Practice changes the primary motor cortex of brain so that it can become an important substrate for the storage of motor skills, find researchers.
Researchers from the University of Pittsburgh School of Medicine showed that practice leads to decreased metabolic activity for internally generated movements, but not for visually guided motor tasks, and suggest the motor cortex is "plastic" and a potential site for the storage of motor skills.
AdvertisementSenior investigator Peter L. Strick said that their observation has suggested that extensive practice and the development of expert performance induces changes in the primary motor cortex.
The researchers found that markers of synaptic activity display a marked decrease in monkeys trained to perform sequences of movements that are guided from memory - an internally generated task - rather than from vision.
Scientists recorded neuron activity and sampled metabolic activity, a measure of synaptic activity in the same animals, to examine if the change in synaptic activity indicated that neuron firing also declined.
All the monkeys were trained on two tasks and were rewarded when they reached out to touch an object in front of them. In the visually guided task, a visual target showed the monkeys where to reach and the end point was randomly switched from trial to trial.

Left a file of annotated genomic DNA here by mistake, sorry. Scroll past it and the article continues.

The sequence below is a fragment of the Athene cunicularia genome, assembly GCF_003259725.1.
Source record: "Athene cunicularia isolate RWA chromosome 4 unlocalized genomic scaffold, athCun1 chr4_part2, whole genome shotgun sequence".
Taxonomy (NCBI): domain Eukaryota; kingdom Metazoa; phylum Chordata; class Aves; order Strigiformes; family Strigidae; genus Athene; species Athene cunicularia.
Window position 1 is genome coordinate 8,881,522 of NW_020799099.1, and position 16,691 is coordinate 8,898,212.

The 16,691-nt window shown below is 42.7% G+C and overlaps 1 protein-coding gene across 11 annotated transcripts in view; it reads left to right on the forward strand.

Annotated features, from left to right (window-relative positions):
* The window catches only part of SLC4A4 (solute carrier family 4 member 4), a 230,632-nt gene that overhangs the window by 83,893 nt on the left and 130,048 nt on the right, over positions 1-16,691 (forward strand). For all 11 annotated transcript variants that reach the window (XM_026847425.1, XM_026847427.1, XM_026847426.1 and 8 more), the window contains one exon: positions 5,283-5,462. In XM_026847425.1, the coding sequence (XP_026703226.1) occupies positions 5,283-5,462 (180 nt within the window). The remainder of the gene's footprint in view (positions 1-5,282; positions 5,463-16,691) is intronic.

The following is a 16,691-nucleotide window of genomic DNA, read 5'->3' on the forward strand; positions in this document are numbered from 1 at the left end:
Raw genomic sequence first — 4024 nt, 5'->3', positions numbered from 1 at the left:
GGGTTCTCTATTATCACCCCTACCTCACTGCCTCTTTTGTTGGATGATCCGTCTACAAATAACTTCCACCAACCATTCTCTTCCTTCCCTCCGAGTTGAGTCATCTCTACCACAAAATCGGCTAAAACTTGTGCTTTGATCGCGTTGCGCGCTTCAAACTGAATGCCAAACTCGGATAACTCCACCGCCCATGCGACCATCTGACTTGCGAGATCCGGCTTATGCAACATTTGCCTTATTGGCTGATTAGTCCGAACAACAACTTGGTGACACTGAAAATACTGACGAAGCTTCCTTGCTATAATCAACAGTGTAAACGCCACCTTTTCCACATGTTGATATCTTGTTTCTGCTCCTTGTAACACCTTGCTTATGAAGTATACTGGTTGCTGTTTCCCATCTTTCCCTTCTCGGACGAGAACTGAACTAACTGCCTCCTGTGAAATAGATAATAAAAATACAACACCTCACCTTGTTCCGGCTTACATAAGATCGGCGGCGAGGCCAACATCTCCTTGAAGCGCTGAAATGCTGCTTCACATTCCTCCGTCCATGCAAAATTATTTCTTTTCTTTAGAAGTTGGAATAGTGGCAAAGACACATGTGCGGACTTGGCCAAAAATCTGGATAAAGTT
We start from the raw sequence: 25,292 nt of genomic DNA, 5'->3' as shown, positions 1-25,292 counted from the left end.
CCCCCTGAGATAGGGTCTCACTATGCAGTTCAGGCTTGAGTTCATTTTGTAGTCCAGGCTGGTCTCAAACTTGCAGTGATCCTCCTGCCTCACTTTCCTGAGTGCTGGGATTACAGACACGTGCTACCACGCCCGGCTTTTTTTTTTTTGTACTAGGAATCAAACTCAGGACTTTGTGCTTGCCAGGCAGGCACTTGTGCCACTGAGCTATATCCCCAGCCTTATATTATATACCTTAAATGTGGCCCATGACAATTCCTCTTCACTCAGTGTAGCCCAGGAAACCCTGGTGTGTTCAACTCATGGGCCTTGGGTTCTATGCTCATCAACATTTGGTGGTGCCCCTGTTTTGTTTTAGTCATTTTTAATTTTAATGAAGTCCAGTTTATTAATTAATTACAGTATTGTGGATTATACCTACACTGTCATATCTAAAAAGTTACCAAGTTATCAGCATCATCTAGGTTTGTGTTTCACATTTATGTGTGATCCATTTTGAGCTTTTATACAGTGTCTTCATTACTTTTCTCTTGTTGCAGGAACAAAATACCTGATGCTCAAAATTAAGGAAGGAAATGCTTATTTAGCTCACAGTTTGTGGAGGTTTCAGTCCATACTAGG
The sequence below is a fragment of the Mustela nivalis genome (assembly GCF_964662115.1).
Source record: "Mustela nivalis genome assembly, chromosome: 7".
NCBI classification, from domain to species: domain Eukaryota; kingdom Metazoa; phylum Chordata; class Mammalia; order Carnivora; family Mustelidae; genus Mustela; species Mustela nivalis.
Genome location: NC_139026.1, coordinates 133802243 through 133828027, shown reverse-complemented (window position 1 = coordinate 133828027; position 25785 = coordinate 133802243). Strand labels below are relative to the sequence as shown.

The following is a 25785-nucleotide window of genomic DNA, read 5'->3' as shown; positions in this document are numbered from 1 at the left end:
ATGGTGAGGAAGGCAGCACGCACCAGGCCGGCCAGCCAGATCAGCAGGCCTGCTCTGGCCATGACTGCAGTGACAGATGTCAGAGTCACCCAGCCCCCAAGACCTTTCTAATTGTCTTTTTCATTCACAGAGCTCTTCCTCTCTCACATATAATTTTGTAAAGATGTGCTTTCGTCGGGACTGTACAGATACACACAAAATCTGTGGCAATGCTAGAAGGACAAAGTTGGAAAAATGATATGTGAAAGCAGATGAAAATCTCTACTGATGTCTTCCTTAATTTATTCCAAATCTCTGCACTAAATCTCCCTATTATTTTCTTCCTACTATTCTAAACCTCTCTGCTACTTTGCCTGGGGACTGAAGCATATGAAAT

In the internally generated task the monkeys were trained to perform short sequences of movements without visual cues. They practiced the sequences until they achieved a level of skill comparable to an expert typist.
The researchers found neuron activity was comparable between monkeys that performed visually guided and internally generated tasks. However, metabolic activity was high for the visually guided task, but only modest during the internally generated task.
It was concluded that practicing a skilled movement and the development of expertise leads to more efficient generation of neuron activity in the primary motor cortex to produce the movement.
The study was published online in journal Nature Neuroscience.